Hip Problems, Age 11 and Younger
A hip problem can be hard to deal with, both for the child who has the problem and to the parent or caregiver. A child who has a hip problem may feel pain in the hip, groin, thigh, or knee. A child in pain may limp or be unable or unwilling to stand, walk, or move the affected leg. A baby in pain may cry, be fussy, and have other Reference signs of pain. Hip problems may be present at birth (congenital) or may develop from injury, overuse, Reference inflammation Opens New Window, infection, or tumor growth.
To better understand hip problems, it may be helpful to know how the Reference hip Opens New Window Reference Opens New Window works. It is the largest ball-and-socket joint in the body. The thighbone (femur) fits tightly into a cup-shaped socket (acetabulum) in the pelvis. The hip joint is tighter and more stable than the shoulder joint but it does not move as freely. The hip joint is held together by muscles in the buttock, groin, and spine; tendons; ligaments; and a joint capsule. Several fluid-filled sacs (bursae) cushion and lubricate the hip joint and let the tendons and muscles glide and move smoothly. The largest nerve in the body (sciatic nerve) passes through the pelvis into the leg.
Hip problems may develop from overuse, infection, or a problem that was present from birth (congenital). Oddly enough, a child who has a hip problem often feels pain in the knee or thigh instead of the hip. Hip problems that affect children include:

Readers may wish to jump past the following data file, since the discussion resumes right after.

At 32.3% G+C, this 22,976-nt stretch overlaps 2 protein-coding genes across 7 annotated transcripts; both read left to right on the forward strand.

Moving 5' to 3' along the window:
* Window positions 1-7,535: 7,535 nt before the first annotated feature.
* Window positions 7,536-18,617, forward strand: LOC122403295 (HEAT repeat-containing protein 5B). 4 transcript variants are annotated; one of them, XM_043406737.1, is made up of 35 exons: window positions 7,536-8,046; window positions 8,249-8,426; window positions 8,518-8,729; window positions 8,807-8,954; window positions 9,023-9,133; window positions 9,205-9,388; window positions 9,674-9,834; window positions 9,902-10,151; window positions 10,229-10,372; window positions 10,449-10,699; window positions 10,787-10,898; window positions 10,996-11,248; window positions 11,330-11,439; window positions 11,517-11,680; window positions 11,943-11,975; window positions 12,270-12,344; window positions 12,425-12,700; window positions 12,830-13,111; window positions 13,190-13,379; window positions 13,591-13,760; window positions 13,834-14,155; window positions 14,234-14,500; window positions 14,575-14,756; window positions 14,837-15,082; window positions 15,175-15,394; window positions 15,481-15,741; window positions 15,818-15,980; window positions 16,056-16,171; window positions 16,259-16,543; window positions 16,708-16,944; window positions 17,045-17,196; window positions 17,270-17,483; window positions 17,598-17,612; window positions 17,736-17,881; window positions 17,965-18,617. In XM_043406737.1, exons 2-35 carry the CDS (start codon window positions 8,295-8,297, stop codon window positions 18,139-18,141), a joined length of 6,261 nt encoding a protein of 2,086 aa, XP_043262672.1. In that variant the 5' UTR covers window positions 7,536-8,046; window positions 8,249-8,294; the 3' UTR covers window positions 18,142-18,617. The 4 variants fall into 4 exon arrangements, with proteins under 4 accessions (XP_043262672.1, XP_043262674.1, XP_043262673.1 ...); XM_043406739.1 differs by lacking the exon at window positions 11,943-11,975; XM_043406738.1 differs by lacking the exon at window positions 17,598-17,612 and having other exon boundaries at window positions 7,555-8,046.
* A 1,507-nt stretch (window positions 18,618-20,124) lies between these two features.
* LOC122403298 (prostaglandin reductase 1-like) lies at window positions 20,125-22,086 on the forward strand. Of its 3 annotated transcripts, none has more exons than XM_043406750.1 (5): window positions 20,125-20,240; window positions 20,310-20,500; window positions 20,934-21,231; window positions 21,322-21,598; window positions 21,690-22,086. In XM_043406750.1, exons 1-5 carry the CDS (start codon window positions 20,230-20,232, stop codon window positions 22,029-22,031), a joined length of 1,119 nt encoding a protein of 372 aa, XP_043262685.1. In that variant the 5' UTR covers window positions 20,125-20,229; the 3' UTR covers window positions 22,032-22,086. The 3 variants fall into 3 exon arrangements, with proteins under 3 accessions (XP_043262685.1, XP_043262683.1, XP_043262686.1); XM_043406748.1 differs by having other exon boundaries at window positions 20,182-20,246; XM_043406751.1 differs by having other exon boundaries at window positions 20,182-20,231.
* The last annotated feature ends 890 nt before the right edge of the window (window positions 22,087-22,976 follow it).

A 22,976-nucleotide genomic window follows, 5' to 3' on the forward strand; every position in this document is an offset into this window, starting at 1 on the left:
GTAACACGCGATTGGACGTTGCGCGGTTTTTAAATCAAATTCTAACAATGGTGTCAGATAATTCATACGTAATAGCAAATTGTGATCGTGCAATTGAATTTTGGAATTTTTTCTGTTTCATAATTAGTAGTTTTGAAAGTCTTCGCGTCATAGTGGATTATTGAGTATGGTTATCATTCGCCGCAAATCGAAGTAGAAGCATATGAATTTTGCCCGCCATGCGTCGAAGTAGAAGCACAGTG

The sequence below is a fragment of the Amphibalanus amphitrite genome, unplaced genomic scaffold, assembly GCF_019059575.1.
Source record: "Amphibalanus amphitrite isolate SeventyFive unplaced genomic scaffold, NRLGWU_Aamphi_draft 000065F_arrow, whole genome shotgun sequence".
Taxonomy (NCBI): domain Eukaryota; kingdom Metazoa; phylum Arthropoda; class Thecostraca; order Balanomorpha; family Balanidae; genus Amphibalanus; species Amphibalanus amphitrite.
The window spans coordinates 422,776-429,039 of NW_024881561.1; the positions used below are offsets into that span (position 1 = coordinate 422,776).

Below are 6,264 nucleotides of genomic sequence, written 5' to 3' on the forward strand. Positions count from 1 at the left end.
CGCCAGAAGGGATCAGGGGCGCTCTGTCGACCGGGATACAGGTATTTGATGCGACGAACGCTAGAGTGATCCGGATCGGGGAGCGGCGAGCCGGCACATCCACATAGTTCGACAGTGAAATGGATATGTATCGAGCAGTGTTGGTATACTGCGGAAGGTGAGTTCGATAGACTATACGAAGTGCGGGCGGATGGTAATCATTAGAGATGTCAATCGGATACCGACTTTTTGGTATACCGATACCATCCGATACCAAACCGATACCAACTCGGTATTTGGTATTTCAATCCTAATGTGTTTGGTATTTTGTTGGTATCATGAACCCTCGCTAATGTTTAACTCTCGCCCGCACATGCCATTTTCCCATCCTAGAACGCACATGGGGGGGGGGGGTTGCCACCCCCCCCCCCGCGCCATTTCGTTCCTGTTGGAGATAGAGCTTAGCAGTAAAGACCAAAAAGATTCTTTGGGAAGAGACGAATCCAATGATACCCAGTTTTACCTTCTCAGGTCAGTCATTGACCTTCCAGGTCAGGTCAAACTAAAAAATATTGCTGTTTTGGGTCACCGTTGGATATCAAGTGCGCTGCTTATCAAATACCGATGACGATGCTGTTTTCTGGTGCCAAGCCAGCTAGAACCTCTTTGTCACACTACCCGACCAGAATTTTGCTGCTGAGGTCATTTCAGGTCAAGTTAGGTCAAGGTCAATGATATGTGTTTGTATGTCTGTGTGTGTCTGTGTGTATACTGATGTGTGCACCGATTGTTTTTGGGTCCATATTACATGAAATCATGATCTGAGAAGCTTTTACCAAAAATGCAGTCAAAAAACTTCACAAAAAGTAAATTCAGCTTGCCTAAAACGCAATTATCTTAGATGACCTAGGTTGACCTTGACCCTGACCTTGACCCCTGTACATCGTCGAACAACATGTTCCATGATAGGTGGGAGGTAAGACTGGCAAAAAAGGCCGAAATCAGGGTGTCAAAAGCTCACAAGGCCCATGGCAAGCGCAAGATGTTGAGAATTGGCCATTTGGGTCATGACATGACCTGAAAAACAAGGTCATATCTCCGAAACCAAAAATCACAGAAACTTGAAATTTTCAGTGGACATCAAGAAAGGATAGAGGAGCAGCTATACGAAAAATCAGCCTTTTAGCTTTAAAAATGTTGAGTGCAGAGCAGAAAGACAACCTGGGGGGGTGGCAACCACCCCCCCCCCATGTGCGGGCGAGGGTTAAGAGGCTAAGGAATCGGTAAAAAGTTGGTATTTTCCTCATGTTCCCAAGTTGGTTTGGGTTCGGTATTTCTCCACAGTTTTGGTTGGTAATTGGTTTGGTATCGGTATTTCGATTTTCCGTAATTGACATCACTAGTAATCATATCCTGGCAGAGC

- An inflammatory reaction, such as Reference transient or toxic synovitis Opens New Window. This generally occurs after the child has had a cold or other upper respiratory infection. This is the most common cause of hip pain in children.
- A Reference slipped capital femoral epiphysis Opens New Window. This occurs when the upper end of the thighbone (head of the femur) slips at the growth plate (epiphysis) and does not fit in the hip socket correctly.
- Reference Legg-Calve-Perthes disease Opens New Window. This condition is caused by decreased blood flow to the head of the femur which affects the bone as seen on the Reference X-ray and an MRI of a child Opens New Window Reference Opens New Window with this problem.
- An inward twisting of the thighbone (femoral anteversion). This condition causes the knees and feet to turn inward. The child will have a "pigeon-toed" appearance and may have a clumsy walk.
- Reference Developmental dysplasia of the hip (DDH) Opens New Window. This condition is caused by a problem in the development of the hip joint. The top of the femur does not fit correctly into the hip socket (acetabulum) so the femur can partially or completely slip out of the socket.
- Reference Juvenile idiopathic arthritis (JIA) Opens New Window. This condition causes inflamed, swollen joints that are often stiff and painful.
- Infection in the joint (Reference septic arthritis Opens New Window), the bursa (Reference septic bursitis Opens New Window), or the hip or pelvic bone (Reference osteomyelitis Opens New Window).
- In rare cases, cancer of the bone, such as osteosarcoma.
Treatment for a hip problem depends on the location, type, and severity of the problem as well as the child's age, general health, and activity level. Treatment may include first aid measures; application of a brace, cast, harness, or traction; physical therapy; medicines; or surgery.
Reference Check your child's symptoms to decide if and when your child should see a doctor.
|By:||Reference Healthwise Staff||Last Revised: Reference July 30, 2012|
|Medical Review:||Reference William H. Blahd, Jr., MD, FACEP - Emergency Medicine
Reference H. Michael O'Connor, MD - Emergency Medicine